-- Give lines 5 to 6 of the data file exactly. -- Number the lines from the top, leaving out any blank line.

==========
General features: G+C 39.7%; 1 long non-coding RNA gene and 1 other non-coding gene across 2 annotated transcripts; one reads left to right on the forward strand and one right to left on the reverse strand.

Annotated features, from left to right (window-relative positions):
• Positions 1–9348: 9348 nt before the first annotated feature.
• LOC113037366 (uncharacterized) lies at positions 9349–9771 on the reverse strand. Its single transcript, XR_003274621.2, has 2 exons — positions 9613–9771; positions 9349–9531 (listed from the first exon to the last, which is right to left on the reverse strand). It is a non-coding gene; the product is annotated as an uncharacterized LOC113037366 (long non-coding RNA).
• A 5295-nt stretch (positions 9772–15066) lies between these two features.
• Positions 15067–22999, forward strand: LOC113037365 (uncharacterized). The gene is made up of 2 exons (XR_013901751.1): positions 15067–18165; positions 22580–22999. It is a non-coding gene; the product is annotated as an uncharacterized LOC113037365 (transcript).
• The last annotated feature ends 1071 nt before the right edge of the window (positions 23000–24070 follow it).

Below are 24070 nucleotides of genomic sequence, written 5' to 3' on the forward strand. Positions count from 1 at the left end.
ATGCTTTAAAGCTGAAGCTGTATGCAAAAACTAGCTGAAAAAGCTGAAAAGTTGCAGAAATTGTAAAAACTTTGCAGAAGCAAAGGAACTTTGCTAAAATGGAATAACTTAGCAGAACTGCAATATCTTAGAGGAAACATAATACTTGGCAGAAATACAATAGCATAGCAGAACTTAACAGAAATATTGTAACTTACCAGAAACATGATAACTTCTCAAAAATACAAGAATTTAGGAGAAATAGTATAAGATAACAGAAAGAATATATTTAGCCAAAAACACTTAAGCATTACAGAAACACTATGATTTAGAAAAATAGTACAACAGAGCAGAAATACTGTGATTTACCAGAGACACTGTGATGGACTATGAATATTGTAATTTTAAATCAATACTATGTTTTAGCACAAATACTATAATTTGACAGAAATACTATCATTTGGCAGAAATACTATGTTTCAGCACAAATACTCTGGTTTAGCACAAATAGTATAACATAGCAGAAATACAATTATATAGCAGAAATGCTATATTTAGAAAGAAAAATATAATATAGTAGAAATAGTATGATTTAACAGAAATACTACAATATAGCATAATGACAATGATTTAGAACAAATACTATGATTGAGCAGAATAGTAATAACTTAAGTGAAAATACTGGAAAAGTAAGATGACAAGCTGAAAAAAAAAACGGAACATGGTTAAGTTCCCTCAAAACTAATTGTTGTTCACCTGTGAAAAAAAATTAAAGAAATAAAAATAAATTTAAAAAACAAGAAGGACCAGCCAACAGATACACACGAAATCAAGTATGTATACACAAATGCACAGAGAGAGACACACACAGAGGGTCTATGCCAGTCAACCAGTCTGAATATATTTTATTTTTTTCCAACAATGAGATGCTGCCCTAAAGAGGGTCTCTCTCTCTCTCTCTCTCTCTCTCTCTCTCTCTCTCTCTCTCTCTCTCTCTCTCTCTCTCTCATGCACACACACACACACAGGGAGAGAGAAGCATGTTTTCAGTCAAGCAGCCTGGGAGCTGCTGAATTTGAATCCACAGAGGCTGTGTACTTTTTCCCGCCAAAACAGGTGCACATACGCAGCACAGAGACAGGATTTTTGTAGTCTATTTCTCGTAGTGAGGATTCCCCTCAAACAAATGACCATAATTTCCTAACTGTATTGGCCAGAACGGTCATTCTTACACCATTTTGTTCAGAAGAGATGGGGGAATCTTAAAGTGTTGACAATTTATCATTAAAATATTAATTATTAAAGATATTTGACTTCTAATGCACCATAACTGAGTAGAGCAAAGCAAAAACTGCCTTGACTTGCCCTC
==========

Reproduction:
• A 5295-nt stretch (positions 9772–15066) lies between these two features.
• Positions 15067–22999, forward strand: LOC113037365 (uncharacterized). The gene is made up of 2 exons (XR_013901751.1): positions 15067–18165; positions 22580–22999. It is a non-coding gene; the product is annotated as an uncharacterized LOC113037365 (transcript).